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Military Experiences
Part III: 1961-1963

Experiences of and Perspectives on the Bay of Pigs

Prouty: Some time before we were ready to actually launch the Bay of Pigs invasion, there had been so much training and detonation of various explosive devices at the Agency's training camp down at what we call The Farm, in Virginia, that we had to close The Farm and move all this training to Elizabeth City, North Carolina, where there's a harbor and a lot of open spaces, and an airbase.

They asked me to see if we could find -- purchase -- a couple of transport ships. We got some people that were in that business, and they went along the coast and they found two old ships that we purchased and sent down to Elizabeth City and began to load with an awful lot of trucks that the Army was sending down there. We deck-loaded the trucks, and got all of their supplies on board. Everything that they needed was on two ships.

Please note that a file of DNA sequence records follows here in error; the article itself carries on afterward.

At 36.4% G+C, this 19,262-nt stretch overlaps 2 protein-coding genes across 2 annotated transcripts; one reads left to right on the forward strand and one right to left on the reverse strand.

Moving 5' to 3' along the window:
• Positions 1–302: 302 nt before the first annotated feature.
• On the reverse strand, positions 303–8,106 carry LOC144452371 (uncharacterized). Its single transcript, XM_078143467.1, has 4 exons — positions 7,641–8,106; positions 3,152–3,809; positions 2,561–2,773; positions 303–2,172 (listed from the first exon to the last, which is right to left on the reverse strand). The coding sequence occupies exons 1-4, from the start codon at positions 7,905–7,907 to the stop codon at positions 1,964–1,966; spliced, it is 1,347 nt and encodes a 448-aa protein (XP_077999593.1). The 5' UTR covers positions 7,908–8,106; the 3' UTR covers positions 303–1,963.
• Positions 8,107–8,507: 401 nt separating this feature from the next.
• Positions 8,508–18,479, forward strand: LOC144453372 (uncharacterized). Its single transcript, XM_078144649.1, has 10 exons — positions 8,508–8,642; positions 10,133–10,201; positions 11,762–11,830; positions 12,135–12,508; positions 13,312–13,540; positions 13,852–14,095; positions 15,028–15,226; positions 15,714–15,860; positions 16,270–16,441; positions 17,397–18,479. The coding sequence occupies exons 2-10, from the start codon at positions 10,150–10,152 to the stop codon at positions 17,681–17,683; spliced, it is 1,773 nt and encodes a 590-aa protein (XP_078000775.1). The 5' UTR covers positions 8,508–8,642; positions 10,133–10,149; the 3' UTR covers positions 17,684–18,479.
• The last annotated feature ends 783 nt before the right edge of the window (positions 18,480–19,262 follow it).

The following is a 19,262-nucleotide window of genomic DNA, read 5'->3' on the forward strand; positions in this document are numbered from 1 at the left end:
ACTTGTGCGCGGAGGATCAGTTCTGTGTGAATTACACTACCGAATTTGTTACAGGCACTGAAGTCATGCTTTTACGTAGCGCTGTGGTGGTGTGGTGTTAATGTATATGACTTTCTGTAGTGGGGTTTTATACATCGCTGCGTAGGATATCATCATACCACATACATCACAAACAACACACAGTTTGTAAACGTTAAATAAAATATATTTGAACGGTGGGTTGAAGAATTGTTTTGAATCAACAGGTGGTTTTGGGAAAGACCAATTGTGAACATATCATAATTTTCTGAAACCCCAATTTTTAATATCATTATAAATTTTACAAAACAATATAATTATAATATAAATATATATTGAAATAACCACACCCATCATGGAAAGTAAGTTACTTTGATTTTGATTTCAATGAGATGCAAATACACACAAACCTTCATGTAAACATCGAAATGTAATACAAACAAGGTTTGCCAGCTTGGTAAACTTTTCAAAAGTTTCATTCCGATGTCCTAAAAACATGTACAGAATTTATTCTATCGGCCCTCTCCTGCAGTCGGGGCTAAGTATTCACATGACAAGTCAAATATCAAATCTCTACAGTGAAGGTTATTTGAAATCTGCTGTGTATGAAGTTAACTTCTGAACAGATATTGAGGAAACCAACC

It was rather interesting to note, looking back these days, that one of the ships was called the Houston, and the other ship was called the Barbara J. Colonel Hawkins had renamed the program as we selected a name for the Bay of Pigs operation. The code name was "Zapata."

I was thinking a few months ago of what a coincidence that is. When Mr. Bush graduated from Yale, back there in the days when I was a professor at Yale, he formed an oil company, called "Zapata," with a man, Lieddke, who later on became president of Pennzoil. But the company that Lieddke and Mr. Bush formed was the Zapata Oil Company. Mr. Bush's wife's name is Barbara J. And Mr. Bush claims as his hometown Houston, Texas. Now the triple coincidence there is strange; but I think it's interesting. I know nothing about its meaning. But these invasion ships were the Barbara J and the Houston, and the program was "Zapata." George Bush must have been somewhere around.